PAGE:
Ports or packages without flames

decuser

Well-Known Member

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I know this has probably been asked and answered a million times and it's in the handbook, too, but It's 2020, and I've been running FreeBSD on and off for a decade or so. I've run it at home as a server for most of that time and so I have the ability to configure stuff and keep it running. Now, I'm running it on my T430 as a desktop... well, I prefer the console, so it's TWM most of the time, but I do have KDE installed. I'm trying to get to where I'm running FreeBSD 80% of the time (It's really, really hard to give up my Mac OS world). As part of my transition, I'm trying to decide if I need ports for anything beyond the occasional "there's no package for X, so let's install the port for X," which is what I do these days, and it's as confusing today as it was a decade ago. So, here's the updated question(s) I've been thinking about:

1. In y'all's varied opinions, what are the tradeoffs to using ports or packages in the modern era?
2. Is it reasonable to use ports for everything except KDE/X/other honking big packages?
3. Should one stick to one or the other, or is it fine to mix the two willy-nilly?
4. How long does it take (roughly) on a modern workstation type laptop (not a chromebook) with SSD to portmaster print/tex-live?

Really, I'm just trying to wrap my brain around why a desktop user/aspiring power user would build ports from source that take hours to compile vs a few minutes to install from packages?

Is that/should that be the main differentiator?
 

Emrion

Aspiring Daemon

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Messages: 670

It was actually asked... And you'll get a million answers. :)

I use packages for all my systems. Use ports if you want a specific configuration for a given software but if you need this, it's better to only use ports. Don't mix them unless you know exactly what you do.

Packages are quick to install, quick to upgrade and usually make no error of any kind. A sort of peace of mind. You find the same about custom compiled kernels versus generic ones.
 

Zirias

Daemon

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1.) packages are fine and spare you a lot of trouble, ports make sense when you want to adjust build-time options, or, of course, when you need some software that can't be provided as a packages for legal reasons
2.) No, IMHO
3.) Rule of thumb is: don't mix. You can mix, if you know what you do. One key element is, that ports and packages should be based on the same branch. pkg comes pre-configured to use the "quarterly" branch, while portsnap will give you a snapshot of the "latest" branch. Mixing that will break for sure.
4.) I have no idea. I use poudriere to build my own pkg repo, and with around 1500 packages in that repo and ccache installed and used by poudriere, a "large" build takes around 30 to 40 hours. I have a private server running 24/7 and a jail on that responsible for package building, so I don't care TOO much ... I wouldn't recommend portmaster, btw.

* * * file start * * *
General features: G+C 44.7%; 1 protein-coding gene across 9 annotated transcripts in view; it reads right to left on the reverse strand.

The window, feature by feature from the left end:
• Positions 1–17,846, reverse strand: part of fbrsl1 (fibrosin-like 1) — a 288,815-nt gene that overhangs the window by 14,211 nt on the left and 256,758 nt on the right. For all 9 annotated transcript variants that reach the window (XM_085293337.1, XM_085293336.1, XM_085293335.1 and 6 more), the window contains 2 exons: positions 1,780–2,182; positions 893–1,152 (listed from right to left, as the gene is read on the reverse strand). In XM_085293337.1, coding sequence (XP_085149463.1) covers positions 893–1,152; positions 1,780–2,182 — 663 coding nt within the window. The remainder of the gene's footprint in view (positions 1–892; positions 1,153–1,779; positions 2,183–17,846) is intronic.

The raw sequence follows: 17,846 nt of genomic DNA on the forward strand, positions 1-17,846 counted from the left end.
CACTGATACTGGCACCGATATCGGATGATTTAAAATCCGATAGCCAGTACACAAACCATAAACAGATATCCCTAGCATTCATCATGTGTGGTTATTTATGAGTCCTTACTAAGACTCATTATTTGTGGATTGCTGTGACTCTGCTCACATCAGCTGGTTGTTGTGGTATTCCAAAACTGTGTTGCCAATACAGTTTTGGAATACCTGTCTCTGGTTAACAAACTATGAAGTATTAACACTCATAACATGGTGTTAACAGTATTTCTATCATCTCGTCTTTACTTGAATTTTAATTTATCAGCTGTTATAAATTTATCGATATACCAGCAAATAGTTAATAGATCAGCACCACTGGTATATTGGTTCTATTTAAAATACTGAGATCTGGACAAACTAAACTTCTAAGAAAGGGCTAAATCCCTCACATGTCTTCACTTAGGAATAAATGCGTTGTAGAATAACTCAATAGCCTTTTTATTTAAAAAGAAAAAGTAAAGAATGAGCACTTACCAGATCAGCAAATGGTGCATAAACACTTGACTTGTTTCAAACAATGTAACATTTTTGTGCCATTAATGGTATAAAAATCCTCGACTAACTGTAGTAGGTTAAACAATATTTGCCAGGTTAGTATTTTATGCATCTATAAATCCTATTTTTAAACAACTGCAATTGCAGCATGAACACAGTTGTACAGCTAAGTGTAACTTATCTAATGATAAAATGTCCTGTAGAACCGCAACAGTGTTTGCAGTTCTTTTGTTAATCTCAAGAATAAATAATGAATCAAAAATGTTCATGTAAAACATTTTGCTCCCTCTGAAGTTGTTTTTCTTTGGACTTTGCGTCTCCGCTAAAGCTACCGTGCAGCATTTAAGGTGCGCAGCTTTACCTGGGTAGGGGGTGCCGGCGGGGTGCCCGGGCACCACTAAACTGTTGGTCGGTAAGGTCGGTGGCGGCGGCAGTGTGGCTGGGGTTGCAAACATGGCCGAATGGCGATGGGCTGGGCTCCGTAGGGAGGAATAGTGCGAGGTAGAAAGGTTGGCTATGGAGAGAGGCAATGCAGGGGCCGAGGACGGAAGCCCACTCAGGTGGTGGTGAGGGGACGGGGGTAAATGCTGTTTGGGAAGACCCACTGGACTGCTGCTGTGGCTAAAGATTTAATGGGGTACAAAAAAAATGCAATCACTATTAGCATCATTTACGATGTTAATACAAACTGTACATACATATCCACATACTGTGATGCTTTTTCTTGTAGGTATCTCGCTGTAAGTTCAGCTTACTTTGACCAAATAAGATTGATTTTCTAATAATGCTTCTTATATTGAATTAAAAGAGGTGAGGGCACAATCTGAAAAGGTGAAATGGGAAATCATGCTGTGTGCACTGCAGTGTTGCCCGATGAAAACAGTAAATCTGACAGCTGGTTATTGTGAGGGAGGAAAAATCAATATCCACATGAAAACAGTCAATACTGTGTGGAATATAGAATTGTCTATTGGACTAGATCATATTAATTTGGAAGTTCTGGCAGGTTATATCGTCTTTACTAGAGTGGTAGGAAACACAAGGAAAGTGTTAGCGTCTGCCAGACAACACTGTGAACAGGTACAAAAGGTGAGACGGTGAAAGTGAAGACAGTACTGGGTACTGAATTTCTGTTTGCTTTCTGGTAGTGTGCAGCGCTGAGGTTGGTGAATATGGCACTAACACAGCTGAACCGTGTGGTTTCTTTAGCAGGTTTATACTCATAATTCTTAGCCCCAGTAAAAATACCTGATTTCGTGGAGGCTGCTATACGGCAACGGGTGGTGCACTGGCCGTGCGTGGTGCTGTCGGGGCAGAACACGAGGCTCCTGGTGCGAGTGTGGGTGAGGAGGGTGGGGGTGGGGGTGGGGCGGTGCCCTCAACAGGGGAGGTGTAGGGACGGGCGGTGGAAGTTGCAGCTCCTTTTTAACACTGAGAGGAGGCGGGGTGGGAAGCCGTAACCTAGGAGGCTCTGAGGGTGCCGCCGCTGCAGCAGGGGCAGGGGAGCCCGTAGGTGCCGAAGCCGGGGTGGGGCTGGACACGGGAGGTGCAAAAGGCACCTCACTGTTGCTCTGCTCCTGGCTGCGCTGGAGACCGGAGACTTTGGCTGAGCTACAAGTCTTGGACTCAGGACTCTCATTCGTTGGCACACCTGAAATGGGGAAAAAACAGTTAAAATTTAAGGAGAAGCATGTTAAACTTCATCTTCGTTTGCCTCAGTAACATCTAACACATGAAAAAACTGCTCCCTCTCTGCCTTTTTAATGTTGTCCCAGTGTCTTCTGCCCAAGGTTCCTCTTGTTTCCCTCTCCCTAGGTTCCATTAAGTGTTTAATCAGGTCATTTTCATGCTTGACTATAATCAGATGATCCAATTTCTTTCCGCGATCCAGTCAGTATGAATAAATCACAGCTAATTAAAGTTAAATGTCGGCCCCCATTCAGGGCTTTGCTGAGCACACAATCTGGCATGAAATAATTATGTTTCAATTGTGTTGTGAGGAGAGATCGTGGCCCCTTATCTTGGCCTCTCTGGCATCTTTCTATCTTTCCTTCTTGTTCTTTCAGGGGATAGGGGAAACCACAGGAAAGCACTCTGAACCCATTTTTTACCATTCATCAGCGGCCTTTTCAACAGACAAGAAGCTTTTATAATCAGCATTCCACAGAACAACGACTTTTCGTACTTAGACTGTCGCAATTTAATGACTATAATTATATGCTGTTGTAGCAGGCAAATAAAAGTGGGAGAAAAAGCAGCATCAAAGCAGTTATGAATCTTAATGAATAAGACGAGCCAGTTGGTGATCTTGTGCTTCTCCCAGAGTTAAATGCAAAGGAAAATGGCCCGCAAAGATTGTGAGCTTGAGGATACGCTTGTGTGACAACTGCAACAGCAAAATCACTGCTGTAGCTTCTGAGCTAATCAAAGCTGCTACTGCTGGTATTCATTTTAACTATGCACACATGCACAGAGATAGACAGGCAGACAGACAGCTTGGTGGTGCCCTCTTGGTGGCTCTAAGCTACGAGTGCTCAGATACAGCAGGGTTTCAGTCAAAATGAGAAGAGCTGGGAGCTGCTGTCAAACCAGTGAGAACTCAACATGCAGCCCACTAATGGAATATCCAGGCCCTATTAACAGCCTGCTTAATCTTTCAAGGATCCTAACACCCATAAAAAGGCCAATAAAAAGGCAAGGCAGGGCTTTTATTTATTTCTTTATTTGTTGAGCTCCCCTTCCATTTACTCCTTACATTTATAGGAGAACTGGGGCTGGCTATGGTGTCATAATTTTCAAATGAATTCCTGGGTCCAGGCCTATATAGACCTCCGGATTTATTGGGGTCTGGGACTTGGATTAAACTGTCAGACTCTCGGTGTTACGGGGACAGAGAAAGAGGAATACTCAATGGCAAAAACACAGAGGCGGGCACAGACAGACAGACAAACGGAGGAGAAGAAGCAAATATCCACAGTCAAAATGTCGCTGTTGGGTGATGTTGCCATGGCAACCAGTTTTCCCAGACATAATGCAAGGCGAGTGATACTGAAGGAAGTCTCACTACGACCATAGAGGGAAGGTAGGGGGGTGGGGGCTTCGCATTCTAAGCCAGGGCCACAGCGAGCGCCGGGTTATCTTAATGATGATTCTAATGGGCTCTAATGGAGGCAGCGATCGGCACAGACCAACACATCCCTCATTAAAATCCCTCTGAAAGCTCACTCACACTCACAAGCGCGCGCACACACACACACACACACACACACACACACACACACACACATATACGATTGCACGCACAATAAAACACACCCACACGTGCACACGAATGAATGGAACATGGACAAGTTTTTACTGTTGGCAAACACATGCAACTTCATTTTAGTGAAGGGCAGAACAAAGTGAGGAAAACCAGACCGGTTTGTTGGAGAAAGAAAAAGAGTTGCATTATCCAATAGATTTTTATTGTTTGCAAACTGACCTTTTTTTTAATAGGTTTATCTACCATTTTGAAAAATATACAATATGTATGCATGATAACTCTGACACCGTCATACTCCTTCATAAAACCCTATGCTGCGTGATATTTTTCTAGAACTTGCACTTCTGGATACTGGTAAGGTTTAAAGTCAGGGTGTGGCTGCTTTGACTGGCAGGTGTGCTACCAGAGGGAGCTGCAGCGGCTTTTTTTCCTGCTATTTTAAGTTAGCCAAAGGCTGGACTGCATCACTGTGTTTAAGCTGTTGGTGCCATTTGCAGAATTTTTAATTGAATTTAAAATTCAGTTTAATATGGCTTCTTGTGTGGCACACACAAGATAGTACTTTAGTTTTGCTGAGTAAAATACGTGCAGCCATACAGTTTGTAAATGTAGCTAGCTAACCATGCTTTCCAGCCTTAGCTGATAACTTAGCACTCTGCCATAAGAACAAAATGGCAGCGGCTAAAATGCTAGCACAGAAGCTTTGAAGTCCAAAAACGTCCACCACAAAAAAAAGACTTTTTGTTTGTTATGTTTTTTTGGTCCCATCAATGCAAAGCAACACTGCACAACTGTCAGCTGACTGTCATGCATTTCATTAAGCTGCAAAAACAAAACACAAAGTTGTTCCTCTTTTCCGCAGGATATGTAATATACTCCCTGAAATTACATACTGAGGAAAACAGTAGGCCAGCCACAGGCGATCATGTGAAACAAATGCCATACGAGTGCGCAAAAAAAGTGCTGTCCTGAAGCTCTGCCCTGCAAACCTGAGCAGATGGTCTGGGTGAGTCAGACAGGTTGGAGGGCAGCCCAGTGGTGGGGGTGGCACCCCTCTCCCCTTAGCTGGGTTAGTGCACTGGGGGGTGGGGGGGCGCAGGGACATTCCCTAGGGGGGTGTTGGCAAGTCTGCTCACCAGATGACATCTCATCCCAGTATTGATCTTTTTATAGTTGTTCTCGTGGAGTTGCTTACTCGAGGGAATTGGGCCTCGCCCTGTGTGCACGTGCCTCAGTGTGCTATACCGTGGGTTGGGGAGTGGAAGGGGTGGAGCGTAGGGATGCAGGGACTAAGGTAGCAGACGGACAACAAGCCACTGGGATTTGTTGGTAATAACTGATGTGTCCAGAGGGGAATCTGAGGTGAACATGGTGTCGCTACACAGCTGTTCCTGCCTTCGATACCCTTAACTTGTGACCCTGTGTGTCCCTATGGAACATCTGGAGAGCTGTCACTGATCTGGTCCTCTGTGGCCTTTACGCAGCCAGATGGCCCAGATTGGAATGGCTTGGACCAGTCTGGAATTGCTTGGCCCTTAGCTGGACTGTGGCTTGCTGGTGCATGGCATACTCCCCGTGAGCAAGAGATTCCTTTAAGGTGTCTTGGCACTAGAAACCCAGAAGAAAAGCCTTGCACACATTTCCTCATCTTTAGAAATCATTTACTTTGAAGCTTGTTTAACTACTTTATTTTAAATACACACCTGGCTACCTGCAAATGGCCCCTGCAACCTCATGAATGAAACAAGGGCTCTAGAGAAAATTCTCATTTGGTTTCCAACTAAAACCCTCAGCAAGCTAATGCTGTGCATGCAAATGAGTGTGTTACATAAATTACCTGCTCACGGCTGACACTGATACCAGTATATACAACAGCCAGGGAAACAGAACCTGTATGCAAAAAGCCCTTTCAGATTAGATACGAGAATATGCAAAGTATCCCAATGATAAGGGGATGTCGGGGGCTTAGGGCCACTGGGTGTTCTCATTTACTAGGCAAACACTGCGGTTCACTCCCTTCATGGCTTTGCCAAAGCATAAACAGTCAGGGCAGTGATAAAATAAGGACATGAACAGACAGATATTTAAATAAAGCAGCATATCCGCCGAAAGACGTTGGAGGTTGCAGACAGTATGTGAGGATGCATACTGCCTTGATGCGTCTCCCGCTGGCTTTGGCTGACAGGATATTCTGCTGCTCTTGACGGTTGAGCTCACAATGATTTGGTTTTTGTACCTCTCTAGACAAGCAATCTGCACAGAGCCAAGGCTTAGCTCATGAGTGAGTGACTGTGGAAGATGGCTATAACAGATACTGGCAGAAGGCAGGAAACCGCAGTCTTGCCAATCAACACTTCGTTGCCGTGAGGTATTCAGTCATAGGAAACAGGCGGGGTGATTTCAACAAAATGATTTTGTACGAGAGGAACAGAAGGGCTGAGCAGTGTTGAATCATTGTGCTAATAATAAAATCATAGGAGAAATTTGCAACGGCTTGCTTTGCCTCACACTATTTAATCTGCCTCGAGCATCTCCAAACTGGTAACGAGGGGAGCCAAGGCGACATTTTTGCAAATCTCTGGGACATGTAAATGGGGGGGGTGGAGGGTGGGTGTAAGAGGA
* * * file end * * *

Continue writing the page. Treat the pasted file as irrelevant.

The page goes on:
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decuser

decuser

Well-Known Member

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I have a private server running 24/7 and a jail on that responsible for package building, so I don't care TOO much ...

This makes a lot of sense. I was only thinking of building on my desktop, of course that's a great use for the otherwise idle server I use for scm.
 
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decuser

decuser

Well-Known Member

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I use packages for all my systems. Use ports if you want a specific configuration for a given software but if you need this, it's better to only use ports. Don't mix them unless you know exactly what you do.

OK. So, what do you do when a package is only available via source or ports and isn't in pkg?
 

kpedersen

Son of Beastie

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I use mostly packages but then the occasional ports for any latest software I specifically care about such as Blender or Emscripten.

If you do want to mix packages and ports like this, it is *important* that dependencies for i.e Blender are all manually installed from packages and only the Blender port is installed. Don't just hammer in 'make' and let it recursively make a mess of your system.

So "leaf" software as ports but everything else as packages. You can use things like $ make pretty-print-build-depends-list to help work out what dependencies you need to build a port.

This works because packages are "hardcoded" to require specific versions of dependencies that ports obviously screw up. If you simply use ports for software that is never going to be a dependency, you can sidestep the entire issue.
 

unitrunker

Aspiring Daemon

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Messages: 537

I primarily use pkg(8). Here's an example where I needed to use ports on top of a pkg exclusive install.

I wanted to use subversion with SASL authentication. SASL is omitted in the default pkg build. So I built and installed it from ports with SASL enabled.

Six months later - pkg upgraded a dependent library that broke subversion. I got by using svnlite(1) until I figured out the problem (with help from this forum) and rebuilt svn from ports.

Here's one strategy to deal with a limited mix of ports on top of packages.

  • Use the quarterly pkg repository.
  • Every quarter expect to rebuilt the one or few ports.

That should make predicting when things may break easy. There are likely circumstances where this won't work - which I have not yet seen myself.
 
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